Tuesday, November 24, 2009

So with Thanksgiving approaching and you all thinking of the wonderful, sugary, gluten filled goodies that you’re going to stuff yourselves with (and don’t get me wrong, I’ll be doing the same thing) lets think about what we’re doing to our bodies and why we’re going to feel the way we’re going to feel after dinner Thursday night. Here’s a condensed version of an article posted on Marks Daily Apple about that ever draining carb crash us Paleo eaters get on those days off.
"What happens to your body when you carb binge?"
By Mark Sisson
“Seriously, it’s not like you’ll suddenly burst into flame and melt in a fiery, torturous death, leaving nothing but a smoldering spot on the carpet (if you have that piece of pie). You’re disciplined. You can more than make up for this later. The worst that can happen is a sugar rush, and you spent half your time at summer camp walking (well, running) around in that state. Those were good times. Oh what the heck, gimme a slice. Yeah, sure, a little ice cream too.
Within a matter of 10 quick forkfuls, you’ve gone from small doses of quality carbs wisely spread throughout the day to possibly 100 or more grams of pure sugar in one sitting. O.K., some guilt is setting in…. But that’s not all that’s happening.
Within a few minutes, your pancreas kicks into overdrive and sends out a flood of insulin to try to sop up all the excess glucose that’s suddenly rushing through your bloodstream. Remember, while glucose is muscle fuel when it’s in the muscles, it’s toxic sludge when it stays in your bloodstream. Your body knows that and does everything it can to get it out of there. Perhaps you’re feeling flushed, a little high, spastic, or nauseous depending on how much you ate, how big you are, what your normal carb load is, and how acutely you tend to “feel” the effects of sugar and other substances. Ironically, if you were insulin resistant, you might not even notice these sensations, but you’re not. You’re a clean-fuel-burning primal specimen.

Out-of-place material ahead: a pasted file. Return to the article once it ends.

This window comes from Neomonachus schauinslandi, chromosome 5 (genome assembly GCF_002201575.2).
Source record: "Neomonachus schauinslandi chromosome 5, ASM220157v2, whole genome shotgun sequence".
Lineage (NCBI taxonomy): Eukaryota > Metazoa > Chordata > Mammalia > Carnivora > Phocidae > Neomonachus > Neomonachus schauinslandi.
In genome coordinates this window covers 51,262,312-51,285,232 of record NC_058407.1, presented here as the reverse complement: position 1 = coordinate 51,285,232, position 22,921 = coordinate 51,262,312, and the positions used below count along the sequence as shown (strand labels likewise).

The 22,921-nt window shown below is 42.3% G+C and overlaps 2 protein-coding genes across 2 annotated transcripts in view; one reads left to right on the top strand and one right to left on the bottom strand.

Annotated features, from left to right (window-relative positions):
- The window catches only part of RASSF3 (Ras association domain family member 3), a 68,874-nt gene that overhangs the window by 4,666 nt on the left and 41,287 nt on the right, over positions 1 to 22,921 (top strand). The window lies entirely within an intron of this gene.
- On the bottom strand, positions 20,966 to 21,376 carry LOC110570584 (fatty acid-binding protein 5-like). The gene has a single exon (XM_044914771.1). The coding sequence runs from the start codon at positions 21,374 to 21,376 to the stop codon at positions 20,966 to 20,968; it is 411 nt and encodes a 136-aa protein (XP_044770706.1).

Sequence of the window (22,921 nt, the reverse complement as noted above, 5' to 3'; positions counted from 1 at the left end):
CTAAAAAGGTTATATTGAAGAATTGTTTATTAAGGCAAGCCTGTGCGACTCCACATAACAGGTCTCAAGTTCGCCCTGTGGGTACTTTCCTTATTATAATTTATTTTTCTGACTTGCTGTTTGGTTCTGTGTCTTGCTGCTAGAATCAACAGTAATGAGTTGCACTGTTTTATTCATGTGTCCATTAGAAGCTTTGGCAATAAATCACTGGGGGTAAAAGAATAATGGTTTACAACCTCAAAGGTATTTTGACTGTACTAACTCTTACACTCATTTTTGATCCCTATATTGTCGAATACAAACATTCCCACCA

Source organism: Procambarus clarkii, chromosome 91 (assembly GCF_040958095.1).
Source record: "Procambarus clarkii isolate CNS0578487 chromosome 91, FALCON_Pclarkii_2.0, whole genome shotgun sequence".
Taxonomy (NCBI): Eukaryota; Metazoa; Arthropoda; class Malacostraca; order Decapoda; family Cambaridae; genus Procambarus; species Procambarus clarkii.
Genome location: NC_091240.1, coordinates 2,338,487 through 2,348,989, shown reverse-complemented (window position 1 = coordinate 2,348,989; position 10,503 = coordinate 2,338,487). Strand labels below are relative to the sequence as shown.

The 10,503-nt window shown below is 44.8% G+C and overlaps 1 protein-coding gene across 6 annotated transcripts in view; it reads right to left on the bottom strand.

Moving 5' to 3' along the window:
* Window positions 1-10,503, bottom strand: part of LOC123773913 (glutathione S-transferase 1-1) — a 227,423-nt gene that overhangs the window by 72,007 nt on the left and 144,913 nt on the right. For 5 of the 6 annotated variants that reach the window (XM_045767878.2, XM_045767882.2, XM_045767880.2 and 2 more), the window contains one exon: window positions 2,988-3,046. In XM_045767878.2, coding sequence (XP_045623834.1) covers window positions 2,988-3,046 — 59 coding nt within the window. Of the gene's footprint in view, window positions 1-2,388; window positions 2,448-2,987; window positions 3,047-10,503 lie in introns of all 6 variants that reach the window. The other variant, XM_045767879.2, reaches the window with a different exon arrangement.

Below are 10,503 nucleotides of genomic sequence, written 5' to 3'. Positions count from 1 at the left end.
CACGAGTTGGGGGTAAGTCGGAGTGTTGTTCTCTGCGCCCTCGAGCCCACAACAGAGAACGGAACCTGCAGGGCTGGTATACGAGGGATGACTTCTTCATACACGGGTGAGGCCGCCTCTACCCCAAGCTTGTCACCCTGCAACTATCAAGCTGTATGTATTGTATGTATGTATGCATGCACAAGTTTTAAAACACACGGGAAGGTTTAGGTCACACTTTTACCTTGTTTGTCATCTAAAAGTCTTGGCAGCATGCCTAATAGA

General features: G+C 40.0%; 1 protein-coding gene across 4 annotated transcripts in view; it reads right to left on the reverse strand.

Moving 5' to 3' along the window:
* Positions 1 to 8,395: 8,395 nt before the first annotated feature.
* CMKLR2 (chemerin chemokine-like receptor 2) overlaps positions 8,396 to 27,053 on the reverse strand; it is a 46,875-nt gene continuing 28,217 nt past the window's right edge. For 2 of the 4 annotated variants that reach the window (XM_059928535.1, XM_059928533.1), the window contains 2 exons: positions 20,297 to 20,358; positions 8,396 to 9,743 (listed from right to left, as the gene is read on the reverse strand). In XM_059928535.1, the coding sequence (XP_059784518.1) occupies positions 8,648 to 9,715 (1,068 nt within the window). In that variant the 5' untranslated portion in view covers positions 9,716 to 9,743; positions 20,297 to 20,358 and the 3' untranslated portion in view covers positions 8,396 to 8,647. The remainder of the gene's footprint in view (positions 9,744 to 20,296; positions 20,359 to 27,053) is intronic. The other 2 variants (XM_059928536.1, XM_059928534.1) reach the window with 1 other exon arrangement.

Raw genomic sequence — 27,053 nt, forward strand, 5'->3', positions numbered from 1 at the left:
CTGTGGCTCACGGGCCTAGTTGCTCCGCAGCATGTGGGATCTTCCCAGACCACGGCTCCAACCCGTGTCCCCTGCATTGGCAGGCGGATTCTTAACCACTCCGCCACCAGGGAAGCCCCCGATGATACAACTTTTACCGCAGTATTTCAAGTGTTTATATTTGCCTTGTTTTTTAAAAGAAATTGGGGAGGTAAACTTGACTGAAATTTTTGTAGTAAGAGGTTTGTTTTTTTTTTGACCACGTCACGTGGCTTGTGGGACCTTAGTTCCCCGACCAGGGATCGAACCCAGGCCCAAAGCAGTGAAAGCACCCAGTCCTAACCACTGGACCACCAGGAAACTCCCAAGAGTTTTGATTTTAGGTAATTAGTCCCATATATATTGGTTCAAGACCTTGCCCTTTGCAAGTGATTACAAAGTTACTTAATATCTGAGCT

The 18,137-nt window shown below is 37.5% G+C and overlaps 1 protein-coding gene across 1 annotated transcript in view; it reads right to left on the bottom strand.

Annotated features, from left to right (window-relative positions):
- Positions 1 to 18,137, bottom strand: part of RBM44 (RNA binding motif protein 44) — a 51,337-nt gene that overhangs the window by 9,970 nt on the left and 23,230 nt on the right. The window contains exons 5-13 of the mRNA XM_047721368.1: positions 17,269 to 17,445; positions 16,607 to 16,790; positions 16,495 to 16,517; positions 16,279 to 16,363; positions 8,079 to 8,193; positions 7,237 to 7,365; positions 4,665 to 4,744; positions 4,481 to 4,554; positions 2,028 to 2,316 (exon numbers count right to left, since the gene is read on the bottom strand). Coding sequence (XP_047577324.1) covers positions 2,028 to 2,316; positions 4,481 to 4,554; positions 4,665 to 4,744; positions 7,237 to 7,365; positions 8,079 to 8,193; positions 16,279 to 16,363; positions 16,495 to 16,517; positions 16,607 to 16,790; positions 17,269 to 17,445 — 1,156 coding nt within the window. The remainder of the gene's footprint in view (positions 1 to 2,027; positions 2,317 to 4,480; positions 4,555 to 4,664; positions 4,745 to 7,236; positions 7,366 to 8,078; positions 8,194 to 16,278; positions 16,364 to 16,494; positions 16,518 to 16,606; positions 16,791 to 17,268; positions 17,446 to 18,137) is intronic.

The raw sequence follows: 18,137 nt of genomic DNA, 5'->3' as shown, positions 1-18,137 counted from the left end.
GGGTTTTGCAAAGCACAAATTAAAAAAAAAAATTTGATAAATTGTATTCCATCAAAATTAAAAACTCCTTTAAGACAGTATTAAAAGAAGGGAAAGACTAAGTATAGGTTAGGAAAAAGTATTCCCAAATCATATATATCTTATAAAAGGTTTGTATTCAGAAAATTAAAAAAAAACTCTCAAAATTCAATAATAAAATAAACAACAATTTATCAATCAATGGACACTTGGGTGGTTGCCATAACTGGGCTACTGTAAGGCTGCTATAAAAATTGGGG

And it continues. The gush of insulin now creates a see-saw effect. If your glycogen stores have room, some of the sugar goes into muscles. If there’s no more room, the excess goes into fat cells, where it is stored as fat. In reaction to this quasi-emergency that looks like another life-threatening stress, the body steps up its efforts to achieve homeostasis by releasing both epinephrine (adrenaline) and cortisol from your adrenals. Your heart is racing, and you’re starting to feel uncomfortable, maybe even sweating. And we’re still likely within the first hour after you finished off that cake!
A bit more time passes. Burnout settling in yet? That’s called a sugar crash – when all the glucose is gone from the bloodstream and you start to feel sluggish, off-kilter, like the internal circuits are all fried after sparking in a heap of now smoldering wires. Hmm. Maybe that spontaneous combustion image wasn’t so far after all. (This is that time when you just want to lie down and sleep for a good 10 hours.)
But there’s more…. The havoc that sugar rush set off – the swing of glucose and insulin, the cortisol and adrenaline – they’ve sent your immune system into a tailspin. Research has shown that the function of immunity-related phagocytes is impaired for at least five hours after intake of simple sugars. Free radicals have their heyday as well within the first few hours after sugar increases oxidative stress on the body. Your blood even thickens as a response to the stressors.
Wait, you aren’t out of the woods yet. You get home and try to sleep it off, but you toss and turn as your heart continues to beat faster than normal. Hmm. Little surprise there. The old hormonal system is confounding in its interconnectedness. As the sun comes up and you roll out of bed, you think you should be done with this sugar business by now. Maybe. Maybe not. Unfortunately, a hefty dose of sugar can compromise the immune system for more than 24 hours. Groan. The images flash before you. The flu your daughter brought home earlier this week. The miserable cold (that incessant cough!) your boss has. Passing plans or reports around the meeting room. Shaking hands with the new clients who came by yesterday. Your toddler’s insistence on drinking from your cup last night. Suddenly you’re seeing your week in a new (and dimmer) light. Your immune system might have handled it all quite easily before the sugar incidence/insult. That’s one birthday cake that keeps on giving!